Fractioned radiotherapy safe and effective for optic nerve sheath meningiomas

November 13, 2007

Conformal fractionated radiotherapy should be the first choice of treatment for optic nerve sheath meningiomas.

Conformal fractionated radiotherapy should be the first choice of treatment for optic nerve sheath meningiomas, according to Silas Wang, MD.

"Optic nerve sheath meningiomas are rare and constitute only 1.3% of meningiomas," Dr. Wang said at the American Academy of Ophthalmology annual meeting.

Dr. Wang and colleagues from Yale University School of Medicine, New Haven, CT, used primary conformal fractioned radiotherapy (45.00 to 54.00 Gy in 25 to 29 fractions) in 16 patients, 14 of whom were women (average age, 45.1 years). Ninety-four percent of the patients had had vision loss. The mean follow-up was 45 months.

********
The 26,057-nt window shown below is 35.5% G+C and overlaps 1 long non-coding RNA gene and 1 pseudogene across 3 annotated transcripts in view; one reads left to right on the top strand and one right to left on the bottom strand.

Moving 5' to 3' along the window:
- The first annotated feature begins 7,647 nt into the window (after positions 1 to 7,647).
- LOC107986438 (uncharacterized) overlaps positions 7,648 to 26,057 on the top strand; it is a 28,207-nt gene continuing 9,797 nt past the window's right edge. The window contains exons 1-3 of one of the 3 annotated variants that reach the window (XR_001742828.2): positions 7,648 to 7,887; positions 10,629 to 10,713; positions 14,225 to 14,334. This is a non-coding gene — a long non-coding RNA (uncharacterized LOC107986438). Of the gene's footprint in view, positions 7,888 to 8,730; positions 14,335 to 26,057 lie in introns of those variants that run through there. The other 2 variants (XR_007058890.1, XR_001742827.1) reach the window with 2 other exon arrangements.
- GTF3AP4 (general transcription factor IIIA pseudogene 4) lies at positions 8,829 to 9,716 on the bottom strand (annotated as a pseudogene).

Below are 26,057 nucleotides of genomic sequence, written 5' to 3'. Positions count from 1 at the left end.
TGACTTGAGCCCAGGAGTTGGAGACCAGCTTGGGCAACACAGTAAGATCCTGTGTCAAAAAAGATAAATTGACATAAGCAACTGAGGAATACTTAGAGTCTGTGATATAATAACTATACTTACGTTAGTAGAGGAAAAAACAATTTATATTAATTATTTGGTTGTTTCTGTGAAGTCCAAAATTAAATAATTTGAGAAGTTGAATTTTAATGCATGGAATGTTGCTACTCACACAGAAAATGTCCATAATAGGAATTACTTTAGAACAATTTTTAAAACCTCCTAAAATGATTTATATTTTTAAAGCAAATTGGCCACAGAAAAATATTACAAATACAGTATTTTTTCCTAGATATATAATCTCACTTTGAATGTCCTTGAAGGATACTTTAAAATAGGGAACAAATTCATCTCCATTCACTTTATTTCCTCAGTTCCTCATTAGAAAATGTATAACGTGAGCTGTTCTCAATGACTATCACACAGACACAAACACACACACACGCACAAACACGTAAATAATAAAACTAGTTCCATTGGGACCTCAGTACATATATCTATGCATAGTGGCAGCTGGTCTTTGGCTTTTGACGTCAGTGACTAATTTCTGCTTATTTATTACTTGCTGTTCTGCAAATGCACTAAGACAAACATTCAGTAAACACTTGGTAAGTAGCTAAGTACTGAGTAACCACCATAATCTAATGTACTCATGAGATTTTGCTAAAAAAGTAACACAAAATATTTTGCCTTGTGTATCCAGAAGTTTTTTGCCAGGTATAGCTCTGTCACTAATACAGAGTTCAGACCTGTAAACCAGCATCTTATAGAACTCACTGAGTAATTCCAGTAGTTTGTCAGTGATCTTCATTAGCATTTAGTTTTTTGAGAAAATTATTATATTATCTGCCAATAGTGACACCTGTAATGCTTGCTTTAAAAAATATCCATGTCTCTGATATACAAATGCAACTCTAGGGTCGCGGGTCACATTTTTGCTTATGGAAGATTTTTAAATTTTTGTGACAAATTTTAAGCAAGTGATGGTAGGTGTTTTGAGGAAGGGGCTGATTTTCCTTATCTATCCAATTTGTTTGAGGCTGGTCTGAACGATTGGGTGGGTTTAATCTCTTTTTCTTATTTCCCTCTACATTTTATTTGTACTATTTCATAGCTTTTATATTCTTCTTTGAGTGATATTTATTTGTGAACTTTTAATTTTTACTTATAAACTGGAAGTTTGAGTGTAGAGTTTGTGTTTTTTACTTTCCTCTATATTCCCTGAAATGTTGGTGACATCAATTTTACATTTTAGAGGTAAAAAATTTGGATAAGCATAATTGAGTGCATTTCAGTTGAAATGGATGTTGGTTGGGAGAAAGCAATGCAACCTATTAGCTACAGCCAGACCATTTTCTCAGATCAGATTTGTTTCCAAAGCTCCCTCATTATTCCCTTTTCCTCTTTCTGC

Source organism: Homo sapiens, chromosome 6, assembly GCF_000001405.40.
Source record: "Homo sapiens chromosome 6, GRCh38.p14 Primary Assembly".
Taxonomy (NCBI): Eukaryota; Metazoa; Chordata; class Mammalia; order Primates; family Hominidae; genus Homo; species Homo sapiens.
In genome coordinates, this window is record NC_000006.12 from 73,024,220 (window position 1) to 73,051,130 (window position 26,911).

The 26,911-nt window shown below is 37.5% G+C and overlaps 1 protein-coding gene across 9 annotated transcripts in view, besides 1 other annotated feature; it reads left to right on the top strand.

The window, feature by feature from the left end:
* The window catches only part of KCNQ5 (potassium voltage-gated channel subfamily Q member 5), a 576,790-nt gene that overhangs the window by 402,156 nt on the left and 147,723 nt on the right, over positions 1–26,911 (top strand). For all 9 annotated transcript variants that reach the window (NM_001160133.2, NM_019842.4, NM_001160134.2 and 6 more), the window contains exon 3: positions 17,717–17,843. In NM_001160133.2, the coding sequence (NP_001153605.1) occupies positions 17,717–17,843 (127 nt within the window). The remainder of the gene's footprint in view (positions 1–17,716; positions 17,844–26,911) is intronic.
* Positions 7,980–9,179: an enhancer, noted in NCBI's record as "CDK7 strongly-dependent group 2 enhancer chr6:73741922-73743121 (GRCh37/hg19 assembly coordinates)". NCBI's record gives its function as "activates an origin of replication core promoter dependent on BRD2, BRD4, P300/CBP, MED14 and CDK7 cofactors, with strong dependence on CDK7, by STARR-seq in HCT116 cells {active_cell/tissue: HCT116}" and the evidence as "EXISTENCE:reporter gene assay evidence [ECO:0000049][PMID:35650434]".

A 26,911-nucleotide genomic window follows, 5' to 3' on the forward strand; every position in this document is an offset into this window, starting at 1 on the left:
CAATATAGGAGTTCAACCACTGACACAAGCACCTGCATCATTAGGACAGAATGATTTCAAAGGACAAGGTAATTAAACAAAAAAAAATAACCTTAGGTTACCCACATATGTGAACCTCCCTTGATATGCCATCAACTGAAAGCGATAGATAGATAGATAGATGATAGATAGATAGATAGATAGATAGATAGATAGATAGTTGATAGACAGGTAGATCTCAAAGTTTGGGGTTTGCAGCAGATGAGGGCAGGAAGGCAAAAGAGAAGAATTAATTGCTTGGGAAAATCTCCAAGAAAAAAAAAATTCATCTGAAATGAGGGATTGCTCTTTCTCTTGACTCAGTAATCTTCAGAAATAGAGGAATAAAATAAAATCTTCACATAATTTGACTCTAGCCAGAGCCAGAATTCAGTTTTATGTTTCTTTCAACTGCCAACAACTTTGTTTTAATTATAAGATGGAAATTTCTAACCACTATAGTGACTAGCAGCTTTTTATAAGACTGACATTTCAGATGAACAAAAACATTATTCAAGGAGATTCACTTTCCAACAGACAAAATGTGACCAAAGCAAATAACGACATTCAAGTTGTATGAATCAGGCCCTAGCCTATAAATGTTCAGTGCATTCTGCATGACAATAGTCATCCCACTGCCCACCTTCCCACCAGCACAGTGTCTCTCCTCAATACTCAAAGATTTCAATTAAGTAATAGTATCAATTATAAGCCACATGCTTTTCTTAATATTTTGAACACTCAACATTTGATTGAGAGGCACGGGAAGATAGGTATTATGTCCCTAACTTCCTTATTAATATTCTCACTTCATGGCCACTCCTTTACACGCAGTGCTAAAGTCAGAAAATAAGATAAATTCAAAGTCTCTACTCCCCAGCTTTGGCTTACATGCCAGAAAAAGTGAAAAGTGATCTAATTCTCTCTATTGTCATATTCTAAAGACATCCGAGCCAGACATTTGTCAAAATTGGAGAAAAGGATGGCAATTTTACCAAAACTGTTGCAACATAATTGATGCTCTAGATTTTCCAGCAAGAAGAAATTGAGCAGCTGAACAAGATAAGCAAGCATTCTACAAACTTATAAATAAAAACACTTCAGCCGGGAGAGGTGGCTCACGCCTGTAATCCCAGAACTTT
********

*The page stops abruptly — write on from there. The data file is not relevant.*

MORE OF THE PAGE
Dr. Wang reported that the visual acuity stabilized in 11 patients and the final visual acuity was 20/20 or better in nine patients. One patient had a progress decline in visual acuity to hand motion vision. There was an improvement of two or more lines of visual acuity in four patients. The visual fields improved by a mean of 3.2 decibels. In addition, the color vision stabilized. The delayed complications of the treatment included dry eye and hormonal changes. The results that Dr. Wang reported are consistent with those of a previous study.

"Conformal fractionated radiotherapy is effective in mild visual acuity loss," he concluded.